Also, because the content sits in a TV company hosted environment there are also genre based targeting opportunites “on site” around the programme content, such as leaderboard, MPU, double MPU, skyscrapers and companion ads.
Where the TV companies distribute their catch-up or archive content to third party sites online, such as YouTube and SeeSaw, the associated pre and mid rolls can also be bought through the broadcaster sales houses.
Sky AdSmart was introduced last year on Sky Player, Sky’s online TV. It uses information provided by their customers to substitute standard ads with ones that Sky believe are more relevant to their interests. This “opt in” service was launched on the Sky Player in March and since then has featured 18 AdSmart Campaigns, enabling up to 93 segmentations of the Sky Player audience, including regional breakout, household affluence and lifestyle clusters.
Here are some of the brands carried on 4oD in 2010 Q1
Research from 40D reports that people’s view of VoD advertising indicates that they appreciate the fact that the ads keep the programmes are free to watch and prefer it if the ad breaks are kept short, entertaining, creative and relevant. The research also found that for most campaigns there were significant improvements in ad and brand awareness and that metrics such as brand values, advocacy, purchase consideration are all significantly improved.
Advertising opportunities on IPTV
Channel 4 and Turner Media Innovations also deliver their programming content via IPTV partners such as Virgin Media, TalkTalk and BT Vision. Viewers can watch this non-linear programming on their TV sets for free because it’s advertiser funded, with the advertising being sold by the originating sales house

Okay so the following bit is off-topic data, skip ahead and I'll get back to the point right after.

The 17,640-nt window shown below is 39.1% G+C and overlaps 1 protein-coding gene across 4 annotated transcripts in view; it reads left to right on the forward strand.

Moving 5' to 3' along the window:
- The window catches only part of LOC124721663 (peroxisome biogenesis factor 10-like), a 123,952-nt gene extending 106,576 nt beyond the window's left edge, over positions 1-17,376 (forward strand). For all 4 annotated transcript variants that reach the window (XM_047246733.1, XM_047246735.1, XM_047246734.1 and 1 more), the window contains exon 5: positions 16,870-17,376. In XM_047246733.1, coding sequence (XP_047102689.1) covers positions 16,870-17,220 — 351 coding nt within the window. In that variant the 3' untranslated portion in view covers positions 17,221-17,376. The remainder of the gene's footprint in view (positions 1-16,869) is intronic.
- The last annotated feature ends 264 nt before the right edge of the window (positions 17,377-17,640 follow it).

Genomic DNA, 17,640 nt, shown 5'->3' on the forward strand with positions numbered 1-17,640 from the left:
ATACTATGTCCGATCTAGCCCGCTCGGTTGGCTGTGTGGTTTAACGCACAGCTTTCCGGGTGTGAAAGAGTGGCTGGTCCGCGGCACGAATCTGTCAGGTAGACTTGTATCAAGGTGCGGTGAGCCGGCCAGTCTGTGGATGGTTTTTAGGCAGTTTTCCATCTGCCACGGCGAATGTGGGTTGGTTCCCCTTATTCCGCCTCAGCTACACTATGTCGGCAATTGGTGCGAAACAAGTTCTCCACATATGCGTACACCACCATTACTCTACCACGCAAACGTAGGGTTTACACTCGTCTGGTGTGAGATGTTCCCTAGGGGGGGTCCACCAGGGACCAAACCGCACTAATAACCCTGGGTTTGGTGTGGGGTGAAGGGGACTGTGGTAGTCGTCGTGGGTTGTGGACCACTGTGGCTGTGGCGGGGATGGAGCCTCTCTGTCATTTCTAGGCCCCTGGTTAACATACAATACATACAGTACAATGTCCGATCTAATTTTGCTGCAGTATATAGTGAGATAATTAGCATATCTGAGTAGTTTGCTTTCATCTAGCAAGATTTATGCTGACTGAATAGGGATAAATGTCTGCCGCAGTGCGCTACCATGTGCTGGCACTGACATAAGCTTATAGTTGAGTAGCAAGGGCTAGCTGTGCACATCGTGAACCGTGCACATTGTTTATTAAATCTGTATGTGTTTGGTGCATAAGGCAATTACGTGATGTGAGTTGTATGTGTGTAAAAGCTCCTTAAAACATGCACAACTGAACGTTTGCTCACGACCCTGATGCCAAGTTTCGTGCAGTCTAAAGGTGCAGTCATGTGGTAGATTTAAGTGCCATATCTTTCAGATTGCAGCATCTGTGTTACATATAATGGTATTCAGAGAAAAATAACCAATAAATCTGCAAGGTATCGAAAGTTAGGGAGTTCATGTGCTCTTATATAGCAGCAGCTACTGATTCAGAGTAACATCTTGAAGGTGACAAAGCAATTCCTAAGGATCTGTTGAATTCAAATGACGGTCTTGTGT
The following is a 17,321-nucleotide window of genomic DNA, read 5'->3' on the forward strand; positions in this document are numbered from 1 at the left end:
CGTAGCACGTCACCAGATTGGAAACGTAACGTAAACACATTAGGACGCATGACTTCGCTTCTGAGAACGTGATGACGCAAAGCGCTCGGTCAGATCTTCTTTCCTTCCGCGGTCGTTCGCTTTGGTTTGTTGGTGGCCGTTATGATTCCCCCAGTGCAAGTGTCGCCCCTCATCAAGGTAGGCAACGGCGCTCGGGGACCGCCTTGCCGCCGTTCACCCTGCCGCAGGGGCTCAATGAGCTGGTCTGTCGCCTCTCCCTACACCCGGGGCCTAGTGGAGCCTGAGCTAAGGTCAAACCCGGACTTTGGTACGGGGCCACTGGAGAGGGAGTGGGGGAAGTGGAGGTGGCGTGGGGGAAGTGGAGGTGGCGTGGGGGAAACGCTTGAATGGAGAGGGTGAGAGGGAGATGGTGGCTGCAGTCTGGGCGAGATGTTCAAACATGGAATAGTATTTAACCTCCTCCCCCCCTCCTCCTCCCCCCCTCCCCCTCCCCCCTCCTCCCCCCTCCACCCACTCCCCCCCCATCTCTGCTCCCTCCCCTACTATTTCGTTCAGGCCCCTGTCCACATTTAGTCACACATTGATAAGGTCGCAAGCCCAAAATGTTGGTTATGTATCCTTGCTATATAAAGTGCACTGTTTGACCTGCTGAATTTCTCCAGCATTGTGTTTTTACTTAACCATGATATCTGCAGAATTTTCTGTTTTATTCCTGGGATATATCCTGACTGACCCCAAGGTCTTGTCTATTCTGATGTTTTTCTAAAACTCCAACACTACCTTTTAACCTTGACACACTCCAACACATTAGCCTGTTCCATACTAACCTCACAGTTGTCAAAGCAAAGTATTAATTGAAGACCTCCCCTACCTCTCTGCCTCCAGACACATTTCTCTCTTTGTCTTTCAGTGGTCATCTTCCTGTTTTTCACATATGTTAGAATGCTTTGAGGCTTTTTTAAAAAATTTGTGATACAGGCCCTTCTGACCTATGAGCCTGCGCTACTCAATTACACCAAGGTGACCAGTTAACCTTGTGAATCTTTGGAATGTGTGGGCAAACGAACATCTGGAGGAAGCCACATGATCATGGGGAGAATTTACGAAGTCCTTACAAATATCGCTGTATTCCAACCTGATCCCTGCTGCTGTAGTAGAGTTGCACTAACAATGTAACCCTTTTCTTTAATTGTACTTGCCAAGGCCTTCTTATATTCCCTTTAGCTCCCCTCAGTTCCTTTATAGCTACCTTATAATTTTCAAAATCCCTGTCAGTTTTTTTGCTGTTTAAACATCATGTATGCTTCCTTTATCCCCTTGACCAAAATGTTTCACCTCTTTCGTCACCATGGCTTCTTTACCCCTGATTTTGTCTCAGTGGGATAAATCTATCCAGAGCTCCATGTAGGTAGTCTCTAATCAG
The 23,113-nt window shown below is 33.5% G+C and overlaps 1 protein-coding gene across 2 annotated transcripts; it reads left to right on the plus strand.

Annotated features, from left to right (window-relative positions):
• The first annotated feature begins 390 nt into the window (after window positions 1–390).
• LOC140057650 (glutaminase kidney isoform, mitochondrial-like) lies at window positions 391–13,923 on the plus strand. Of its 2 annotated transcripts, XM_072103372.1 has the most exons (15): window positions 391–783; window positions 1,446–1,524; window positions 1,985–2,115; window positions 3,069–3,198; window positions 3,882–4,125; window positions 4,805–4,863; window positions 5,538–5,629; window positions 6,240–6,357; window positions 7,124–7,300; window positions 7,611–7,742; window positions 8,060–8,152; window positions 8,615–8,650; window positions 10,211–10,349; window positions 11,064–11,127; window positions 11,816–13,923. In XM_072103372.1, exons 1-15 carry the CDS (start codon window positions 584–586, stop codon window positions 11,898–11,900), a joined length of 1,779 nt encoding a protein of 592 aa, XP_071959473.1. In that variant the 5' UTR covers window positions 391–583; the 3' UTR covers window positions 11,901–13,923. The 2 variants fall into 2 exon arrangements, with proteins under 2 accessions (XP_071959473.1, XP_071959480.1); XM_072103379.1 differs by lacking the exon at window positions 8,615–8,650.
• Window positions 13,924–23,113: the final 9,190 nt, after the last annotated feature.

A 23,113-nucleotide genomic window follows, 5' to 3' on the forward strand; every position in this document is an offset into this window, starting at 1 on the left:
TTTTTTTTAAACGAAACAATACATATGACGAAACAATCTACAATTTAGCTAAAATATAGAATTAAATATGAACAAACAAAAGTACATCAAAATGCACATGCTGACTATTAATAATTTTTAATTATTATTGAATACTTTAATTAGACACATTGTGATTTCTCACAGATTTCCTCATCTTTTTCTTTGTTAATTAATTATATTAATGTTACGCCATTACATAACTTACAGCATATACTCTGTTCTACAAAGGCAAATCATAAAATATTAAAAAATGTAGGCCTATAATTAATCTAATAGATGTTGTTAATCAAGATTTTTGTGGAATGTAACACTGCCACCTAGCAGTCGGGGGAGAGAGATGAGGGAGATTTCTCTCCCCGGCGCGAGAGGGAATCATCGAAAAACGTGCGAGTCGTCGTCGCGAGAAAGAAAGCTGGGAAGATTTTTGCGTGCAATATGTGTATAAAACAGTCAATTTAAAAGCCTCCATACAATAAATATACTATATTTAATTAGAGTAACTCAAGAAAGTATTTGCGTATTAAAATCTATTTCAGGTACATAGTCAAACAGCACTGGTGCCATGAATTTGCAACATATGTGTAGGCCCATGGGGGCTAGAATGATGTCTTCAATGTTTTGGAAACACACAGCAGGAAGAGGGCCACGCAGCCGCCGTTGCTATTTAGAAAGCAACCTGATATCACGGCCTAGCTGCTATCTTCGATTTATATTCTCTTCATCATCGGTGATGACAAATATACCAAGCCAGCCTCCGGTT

Pre and mid rolls at varying lengths are available by package as are sponsorship and bespoke advertiser-funded programming (AFP).
Advertising opportunities on local storage via DTRs
Sky Anytime is Sky's push Video on Demand (VOD) service on TV. Accessed via the Sky EPG (Electronic Programme Guide), 85% of the Sky programmes on Sky Anytime are available to advertisers. With an average household size of 1.53, this equates to around 15 million adult views per month that advertisers can buy into.
There are no ad breaks on Anytime TV. As with most online TV, the advertising opportunity is pre and post roll slots. The pre roll allows for up to 60 seconds prior to the programme and is sold in conjunction with a post roll slot of up to 3 minutes. Brands such as Sony, Adidas, Warner Bros, Fox and Ford have used pre and post roll ads in this market. Adidas, for example, with their All Blacks creative, use the shorter pre-roll as a signpost to watch longer advertiser curated content (branded content) at the end of the show you’ve requested.
You can explore this one for yourself in the Thinkbox Interactive Emulator.
Buying on-demand TV
How is it bought and sold?
- TVoD is sold on a cost per thousand basis with a fixed price agreed up front for a specified number of impressions (ads served).
- It’s possible to buy a variety of different packages from an individual programme to a genre package eg. Comedy, Food, Entertainment, Run of site